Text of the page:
The research council responsible for administering university grants has admitted it's been collecting sensitivity files on academics based on media reports along with information provided by intelligence agencies.
Officials from the Australian Research Council told an estimates hearing it has been collecting sensitivity files on academics within Australia for years, including information provided in media reports.
Council chief executive Professor Sue Thomas told Labor senator Kim Carr it had been regular practice for some time to ensure research grants were not issued to academics who pose a threat to national security.
"We scan for items in the public domain that might show newspaper items - it could be a range of things," Professor Thomas said on Friday morning.
"We've also been working with security agencies to inform the sorts of scans that we do so, bits of information are provided by the security agencies."
Branch manager Kylie Emery said the media reports were used in conjunction with a number of other sources in order to check whether there were potential sensitivities related to the individual or institution.
Ms Emery outlined checking with DFAT's sanctions regime list and defence policy think tank ASPI's China Defence Universities Tracker as tools to assist with the process of identifying possible red flags.
"We are the experts on academic excellence, Senator, we are not the experts on national security issues," Ms Emery said.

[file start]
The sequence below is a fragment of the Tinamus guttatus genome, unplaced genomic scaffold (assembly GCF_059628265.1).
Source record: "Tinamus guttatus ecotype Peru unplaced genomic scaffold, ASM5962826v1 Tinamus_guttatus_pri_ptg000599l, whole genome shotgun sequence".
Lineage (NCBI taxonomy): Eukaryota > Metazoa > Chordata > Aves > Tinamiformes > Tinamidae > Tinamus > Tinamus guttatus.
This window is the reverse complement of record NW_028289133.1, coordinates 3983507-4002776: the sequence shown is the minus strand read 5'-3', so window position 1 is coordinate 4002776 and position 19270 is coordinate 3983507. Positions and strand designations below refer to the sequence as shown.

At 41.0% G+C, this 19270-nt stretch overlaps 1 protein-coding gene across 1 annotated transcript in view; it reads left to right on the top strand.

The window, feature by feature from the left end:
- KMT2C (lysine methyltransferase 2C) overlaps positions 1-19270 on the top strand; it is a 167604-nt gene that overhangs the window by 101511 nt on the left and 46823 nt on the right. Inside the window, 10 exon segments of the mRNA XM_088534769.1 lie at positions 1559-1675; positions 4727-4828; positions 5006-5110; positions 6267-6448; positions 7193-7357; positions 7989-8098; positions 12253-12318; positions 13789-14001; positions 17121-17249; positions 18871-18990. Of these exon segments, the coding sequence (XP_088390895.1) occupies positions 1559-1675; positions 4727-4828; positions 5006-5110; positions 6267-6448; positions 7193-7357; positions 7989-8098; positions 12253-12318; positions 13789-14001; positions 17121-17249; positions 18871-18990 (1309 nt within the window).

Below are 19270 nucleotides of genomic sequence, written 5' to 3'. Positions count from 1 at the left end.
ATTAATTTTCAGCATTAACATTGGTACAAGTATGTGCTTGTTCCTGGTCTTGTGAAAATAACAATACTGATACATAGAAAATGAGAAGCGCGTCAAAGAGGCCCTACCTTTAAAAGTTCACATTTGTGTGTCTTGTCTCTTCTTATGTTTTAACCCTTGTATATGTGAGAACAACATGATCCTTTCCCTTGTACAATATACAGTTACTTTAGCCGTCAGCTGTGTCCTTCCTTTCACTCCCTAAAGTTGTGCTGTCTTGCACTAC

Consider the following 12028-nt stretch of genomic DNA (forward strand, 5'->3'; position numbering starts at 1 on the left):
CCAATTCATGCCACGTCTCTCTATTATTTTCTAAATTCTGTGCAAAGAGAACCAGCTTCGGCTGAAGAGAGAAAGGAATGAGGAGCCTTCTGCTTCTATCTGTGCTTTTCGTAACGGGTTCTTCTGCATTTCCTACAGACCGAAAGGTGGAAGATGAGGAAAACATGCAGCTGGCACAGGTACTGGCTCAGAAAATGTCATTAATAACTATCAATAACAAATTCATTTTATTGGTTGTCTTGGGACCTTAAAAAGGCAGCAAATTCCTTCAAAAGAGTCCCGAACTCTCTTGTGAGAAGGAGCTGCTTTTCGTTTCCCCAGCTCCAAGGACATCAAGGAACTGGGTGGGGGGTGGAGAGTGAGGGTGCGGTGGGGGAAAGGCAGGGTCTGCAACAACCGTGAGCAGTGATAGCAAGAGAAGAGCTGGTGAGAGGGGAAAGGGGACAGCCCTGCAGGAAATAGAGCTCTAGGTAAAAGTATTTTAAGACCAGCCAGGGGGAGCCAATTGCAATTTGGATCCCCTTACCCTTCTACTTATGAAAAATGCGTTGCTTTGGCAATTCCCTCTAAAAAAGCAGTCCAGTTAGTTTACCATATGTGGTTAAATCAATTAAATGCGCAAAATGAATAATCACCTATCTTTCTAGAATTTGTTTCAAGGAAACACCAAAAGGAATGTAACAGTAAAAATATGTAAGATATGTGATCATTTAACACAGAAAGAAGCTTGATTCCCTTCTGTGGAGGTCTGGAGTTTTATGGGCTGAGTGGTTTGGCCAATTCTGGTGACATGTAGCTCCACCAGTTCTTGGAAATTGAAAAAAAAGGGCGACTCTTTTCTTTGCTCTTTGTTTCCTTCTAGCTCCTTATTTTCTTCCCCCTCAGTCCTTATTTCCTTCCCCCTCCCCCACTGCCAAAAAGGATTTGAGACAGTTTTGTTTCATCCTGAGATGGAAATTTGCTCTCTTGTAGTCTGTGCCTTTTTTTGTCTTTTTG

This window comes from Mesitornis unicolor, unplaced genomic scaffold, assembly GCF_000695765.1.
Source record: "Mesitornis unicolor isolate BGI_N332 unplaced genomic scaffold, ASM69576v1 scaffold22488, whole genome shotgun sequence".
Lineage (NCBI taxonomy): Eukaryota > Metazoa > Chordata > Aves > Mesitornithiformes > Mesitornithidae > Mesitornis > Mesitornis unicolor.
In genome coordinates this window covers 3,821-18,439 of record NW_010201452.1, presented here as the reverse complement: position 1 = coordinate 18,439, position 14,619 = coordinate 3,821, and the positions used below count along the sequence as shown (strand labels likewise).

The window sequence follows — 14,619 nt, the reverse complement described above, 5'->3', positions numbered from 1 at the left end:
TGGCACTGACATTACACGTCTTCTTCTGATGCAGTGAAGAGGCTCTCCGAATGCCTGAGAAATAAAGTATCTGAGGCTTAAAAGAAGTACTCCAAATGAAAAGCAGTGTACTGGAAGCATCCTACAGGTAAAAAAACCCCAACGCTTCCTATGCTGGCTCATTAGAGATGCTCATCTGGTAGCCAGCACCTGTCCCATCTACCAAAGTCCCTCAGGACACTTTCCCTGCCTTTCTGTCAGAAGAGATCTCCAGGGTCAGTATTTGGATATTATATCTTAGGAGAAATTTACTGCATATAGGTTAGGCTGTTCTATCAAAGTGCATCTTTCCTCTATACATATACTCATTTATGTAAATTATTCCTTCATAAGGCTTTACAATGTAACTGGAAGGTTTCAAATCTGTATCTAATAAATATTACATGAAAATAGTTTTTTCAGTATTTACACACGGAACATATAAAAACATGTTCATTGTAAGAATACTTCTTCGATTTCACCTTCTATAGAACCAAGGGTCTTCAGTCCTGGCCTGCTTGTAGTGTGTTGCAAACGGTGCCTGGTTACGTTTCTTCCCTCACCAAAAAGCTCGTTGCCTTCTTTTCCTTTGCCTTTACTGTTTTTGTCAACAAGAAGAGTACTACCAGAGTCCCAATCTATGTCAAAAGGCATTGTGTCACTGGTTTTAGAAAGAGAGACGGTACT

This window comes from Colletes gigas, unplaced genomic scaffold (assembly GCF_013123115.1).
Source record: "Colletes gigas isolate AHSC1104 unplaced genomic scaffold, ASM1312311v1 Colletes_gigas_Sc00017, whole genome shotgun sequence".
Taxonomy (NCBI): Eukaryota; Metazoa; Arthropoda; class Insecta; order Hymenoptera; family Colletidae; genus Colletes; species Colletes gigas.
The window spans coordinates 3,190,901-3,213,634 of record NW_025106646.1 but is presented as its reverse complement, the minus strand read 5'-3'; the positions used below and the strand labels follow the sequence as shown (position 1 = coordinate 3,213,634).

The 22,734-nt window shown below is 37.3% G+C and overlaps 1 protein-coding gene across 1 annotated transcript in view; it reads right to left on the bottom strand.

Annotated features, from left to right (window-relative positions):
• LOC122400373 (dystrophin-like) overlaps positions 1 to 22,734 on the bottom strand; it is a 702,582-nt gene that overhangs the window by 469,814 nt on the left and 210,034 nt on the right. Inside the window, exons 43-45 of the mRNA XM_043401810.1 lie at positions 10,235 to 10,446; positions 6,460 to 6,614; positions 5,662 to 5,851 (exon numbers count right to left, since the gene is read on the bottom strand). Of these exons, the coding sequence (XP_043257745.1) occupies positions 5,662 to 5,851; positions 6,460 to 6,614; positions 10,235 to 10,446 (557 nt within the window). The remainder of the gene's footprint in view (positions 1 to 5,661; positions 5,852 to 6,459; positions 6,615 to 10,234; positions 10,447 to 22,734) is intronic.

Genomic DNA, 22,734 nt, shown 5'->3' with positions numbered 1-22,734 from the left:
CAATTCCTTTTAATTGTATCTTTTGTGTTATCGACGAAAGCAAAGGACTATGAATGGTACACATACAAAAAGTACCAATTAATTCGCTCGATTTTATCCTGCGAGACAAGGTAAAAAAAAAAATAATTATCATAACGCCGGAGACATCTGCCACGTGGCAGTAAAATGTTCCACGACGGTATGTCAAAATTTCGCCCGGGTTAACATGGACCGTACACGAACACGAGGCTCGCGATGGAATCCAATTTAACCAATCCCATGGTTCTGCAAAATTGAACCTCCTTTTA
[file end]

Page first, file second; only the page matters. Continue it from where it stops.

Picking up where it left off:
Senator Carr pointed to reporting by The Australian that revealed the names of academics linked to the Thousand Talents Plan, which it alleged was a secretive research program conducted by the Chinese government and ultimately a risk to national security.
When asked about whether the research council's sensitivity process impinged on the privacy of academics engaged in the grants application process, Professor Thomas said the council was rethinking how it undertook its approach.
"We all want research ... to be seen as an endeavour with integrity," Professor Thomas said.
"We're always mindful of people's privacy.
"[We've been] thinking about what high level reporting we might be able to devise into the future, which does give the public an understanding that [national security] issues have been looked into, that they've been investigated, and that they have been closed."
It comes as the council revealed earlier this year five research grants had been refused on the basis of national security.
In March, a committee heard 18 research grants had been referred to the Department of Home Affairs by then-education minister Dan Tehan, with five being recommended for rejection, including two from the Australian National University.
The university's vice-chancellor, Professor Brian Schmidt, said the education provider had conducted their own review on the two grants and found one failed its own assessment while the other would not have.
"We [assess grants] at the beginning of that process now [and] those assessments revealed to us that one of the grants would have failed our processes," he said in March.
"The other grant, we would have asked for more information, but we believe would not have failed our processes and we do not have any indication why it failed, or that it should have failed."
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